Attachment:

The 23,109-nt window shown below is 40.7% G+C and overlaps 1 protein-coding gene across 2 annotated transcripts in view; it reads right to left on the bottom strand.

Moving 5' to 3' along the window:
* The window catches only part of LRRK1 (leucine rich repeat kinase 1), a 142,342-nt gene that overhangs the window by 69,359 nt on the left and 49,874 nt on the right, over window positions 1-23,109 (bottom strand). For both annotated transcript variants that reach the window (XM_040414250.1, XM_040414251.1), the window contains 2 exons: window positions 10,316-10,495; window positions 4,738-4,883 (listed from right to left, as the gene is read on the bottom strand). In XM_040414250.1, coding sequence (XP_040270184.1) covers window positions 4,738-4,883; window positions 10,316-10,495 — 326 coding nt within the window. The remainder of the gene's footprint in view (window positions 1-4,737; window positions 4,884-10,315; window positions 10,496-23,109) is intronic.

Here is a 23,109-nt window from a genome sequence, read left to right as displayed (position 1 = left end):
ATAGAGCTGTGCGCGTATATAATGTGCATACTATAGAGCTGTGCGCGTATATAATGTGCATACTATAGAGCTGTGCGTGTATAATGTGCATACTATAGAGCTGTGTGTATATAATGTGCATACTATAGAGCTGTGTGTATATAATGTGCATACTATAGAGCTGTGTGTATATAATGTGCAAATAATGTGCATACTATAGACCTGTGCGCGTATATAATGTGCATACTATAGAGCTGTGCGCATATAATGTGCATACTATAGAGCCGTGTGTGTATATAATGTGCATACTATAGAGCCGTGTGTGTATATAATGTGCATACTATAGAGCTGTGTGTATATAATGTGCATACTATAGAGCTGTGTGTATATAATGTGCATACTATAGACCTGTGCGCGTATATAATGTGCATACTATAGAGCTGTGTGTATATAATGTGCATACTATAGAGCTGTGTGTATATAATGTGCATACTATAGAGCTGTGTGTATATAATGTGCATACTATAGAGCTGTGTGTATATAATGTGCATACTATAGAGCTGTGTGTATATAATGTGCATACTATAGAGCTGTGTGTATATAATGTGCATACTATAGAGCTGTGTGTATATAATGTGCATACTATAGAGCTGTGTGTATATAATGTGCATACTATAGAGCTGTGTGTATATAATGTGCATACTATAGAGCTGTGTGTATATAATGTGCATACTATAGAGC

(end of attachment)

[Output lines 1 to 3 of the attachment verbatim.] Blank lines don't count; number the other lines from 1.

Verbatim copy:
The 23,109-nt window shown below is 40.7% G+C and overlaps 1 protein-coding gene across 2 annotated transcripts in view; it reads right to left on the bottom strand.

Moving 5' to 3' along the window:
* The window catches only part of LRRK1 (leucine rich repeat kinase 1), a 142,342-nt gene that overhangs the window by 69,359 nt on the left and 49,874 nt on the right, over window positions 1-23,109 (bottom strand). For both annotated transcript variants that reach the window (XM_040414250.1, XM_040414251.1), the window contains 2 exons: window positions 10,316-10,495; window positions 4,738-4,883 (listed from right to left, as the gene is read on the bottom strand). In XM_040414250.1, coding sequence (XP_040270184.1) covers window positions 4,738-4,883; window positions 10,316-10,495 — 326 coding nt within the window. The remainder of the gene's footprint in view (window positions 1-4,737; window positions 4,884-10,315; window positions 10,496-23,109) is intronic.